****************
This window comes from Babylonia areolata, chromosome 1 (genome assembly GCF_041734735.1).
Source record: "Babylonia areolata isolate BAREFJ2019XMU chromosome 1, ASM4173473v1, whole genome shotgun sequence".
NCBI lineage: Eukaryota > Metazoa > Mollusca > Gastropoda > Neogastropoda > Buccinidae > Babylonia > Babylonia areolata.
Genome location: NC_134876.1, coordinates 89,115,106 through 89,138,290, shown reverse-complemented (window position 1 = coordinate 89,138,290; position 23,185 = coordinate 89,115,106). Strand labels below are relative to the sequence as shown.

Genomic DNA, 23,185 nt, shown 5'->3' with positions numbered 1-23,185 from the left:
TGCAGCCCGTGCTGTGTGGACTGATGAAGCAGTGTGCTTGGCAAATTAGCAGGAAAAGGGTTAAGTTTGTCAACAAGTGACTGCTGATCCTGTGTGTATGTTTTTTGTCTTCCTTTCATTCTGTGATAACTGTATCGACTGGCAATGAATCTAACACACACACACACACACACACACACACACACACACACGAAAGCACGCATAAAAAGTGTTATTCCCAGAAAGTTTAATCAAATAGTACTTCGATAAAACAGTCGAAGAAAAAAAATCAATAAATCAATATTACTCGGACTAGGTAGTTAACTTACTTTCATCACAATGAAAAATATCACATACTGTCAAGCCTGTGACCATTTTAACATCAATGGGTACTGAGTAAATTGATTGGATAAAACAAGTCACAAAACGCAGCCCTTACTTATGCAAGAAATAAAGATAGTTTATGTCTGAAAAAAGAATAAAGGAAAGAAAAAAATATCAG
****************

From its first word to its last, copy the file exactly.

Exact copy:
This window comes from Babylonia areolata, chromosome 1 (genome assembly GCF_041734735.1).
Source record: "Babylonia areolata isolate BAREFJ2019XMU chromosome 1, ASM4173473v1, whole genome shotgun sequence".
NCBI lineage: Eukaryota > Metazoa > Mollusca > Gastropoda > Neogastropoda > Buccinidae > Babylonia > Babylonia areolata.
Genome location: NC_134876.1, coordinates 89,115,106 through 89,138,290, shown reverse-complemented (window position 1 = coordinate 89,138,290; position 23,185 = coordinate 89,115,106). Strand labels below are relative to the sequence as shown.

Genomic DNA, 23,185 nt, shown 5'->3' with positions numbered 1-23,185 from the left:
TGCAGCCCGTGCTGTGTGGACTGATGAAGCAGTGTGCTTGGCAAATTAGCAGGAAAAGGGTTAAGTTTGTCAACAAGTGACTGCTGATCCTGTGTGTATGTTTTTTGTCTTCCTTTCATTCTGTGATAACTGTATCGACTGGCAATGAATCTAACACACACACACACACACACACACACACACACACACACGAAAGCACGCATAAAAAGTGTTATTCCCAGAAAGTTTAATCAAATAGTACTTCGATAAAACAGTCGAAGAAAAAAAATCAATAAATCAATATTACTCGGACTAGGTAGTTAACTTACTTTCATCACAATGAAAAATATCACATACTGTCAAGCCTGTGACCATTTTAACATCAATGGGTACTGAGTAAATTGATTGGATAAAACAAGTCACAAAACGCAGCCCTTACTTATGCAAGAAATAAAGATAGTTTATGTCTGAAAAAAGAATAAAGGAAAGAAAAAAATATCAG